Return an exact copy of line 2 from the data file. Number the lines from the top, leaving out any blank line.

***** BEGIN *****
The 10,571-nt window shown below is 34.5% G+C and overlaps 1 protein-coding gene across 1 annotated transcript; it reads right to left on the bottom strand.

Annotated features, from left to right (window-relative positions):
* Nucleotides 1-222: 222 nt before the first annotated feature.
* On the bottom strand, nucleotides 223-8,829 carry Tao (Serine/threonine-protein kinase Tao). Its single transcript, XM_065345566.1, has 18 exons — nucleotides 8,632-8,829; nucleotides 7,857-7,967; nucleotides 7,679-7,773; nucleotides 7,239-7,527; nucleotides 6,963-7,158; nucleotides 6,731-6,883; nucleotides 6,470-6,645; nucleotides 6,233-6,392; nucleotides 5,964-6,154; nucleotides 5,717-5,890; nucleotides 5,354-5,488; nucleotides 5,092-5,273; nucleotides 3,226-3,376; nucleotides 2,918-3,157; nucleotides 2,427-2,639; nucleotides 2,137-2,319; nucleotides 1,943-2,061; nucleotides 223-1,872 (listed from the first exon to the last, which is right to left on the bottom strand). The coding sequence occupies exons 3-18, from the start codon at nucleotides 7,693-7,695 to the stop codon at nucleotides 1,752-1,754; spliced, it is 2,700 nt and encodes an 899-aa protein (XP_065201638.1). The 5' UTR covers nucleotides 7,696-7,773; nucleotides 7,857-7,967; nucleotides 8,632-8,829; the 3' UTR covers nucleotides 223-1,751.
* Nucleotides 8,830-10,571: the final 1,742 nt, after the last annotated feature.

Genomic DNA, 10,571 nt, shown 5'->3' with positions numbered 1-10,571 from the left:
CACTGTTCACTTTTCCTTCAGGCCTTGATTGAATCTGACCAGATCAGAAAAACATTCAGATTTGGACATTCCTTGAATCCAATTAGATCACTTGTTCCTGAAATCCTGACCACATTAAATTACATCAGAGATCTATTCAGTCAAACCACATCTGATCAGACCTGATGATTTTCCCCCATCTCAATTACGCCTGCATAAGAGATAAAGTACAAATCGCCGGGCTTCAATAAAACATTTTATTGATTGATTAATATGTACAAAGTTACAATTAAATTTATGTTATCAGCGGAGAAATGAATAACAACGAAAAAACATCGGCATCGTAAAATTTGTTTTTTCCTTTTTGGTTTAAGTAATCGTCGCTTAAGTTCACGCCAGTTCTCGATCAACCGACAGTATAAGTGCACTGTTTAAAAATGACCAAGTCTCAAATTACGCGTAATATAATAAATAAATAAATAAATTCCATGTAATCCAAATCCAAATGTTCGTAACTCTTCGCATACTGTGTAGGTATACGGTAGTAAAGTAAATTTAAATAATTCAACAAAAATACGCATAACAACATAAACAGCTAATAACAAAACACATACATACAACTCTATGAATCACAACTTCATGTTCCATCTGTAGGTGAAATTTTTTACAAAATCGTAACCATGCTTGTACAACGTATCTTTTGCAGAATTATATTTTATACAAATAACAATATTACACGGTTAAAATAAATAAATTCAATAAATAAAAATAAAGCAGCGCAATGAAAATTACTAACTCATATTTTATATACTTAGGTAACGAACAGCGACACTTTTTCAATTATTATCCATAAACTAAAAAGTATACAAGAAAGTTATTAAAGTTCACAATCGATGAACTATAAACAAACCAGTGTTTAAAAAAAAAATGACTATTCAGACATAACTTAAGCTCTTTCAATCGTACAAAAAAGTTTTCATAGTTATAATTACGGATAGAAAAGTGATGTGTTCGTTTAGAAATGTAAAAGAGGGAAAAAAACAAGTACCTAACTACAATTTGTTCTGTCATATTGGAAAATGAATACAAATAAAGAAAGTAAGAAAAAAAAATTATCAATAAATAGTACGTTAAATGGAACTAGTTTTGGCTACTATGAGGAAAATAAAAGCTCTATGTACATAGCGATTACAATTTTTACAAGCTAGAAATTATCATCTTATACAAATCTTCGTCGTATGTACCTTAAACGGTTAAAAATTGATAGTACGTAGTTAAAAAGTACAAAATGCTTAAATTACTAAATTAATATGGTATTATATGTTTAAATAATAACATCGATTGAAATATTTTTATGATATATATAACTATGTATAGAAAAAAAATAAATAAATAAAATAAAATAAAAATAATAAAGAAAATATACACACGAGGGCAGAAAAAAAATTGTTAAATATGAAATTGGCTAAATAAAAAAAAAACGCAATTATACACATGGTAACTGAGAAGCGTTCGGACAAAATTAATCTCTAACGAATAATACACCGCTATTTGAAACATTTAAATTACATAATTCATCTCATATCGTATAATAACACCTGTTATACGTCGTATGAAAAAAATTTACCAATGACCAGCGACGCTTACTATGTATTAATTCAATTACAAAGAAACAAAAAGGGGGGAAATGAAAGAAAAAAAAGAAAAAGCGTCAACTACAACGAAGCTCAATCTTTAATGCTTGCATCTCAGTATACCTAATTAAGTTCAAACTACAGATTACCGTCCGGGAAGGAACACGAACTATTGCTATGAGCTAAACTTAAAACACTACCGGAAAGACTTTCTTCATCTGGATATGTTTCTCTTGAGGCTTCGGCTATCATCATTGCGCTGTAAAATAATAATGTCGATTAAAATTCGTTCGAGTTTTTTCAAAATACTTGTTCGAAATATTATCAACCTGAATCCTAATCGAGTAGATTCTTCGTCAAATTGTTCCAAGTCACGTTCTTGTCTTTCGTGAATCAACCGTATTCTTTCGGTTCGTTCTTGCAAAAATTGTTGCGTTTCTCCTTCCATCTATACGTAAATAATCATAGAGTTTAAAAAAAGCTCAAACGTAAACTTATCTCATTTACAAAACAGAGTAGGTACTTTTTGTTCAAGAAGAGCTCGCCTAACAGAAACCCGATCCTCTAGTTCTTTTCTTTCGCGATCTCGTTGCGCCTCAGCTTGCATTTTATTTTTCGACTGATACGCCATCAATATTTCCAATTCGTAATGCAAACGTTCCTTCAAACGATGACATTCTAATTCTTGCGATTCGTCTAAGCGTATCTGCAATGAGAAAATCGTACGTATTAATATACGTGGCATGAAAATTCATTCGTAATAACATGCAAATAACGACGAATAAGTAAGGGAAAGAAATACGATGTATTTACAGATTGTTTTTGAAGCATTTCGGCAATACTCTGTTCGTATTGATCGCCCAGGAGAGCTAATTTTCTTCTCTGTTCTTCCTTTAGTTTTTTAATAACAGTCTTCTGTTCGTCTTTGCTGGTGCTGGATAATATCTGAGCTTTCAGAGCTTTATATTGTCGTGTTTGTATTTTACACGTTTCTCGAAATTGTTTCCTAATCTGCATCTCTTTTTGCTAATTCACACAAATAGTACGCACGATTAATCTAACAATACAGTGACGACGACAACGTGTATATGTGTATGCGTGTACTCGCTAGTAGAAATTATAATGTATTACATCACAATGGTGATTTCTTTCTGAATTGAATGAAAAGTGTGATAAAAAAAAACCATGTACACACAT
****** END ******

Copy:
Annotated features, from left to right (window-relative positions):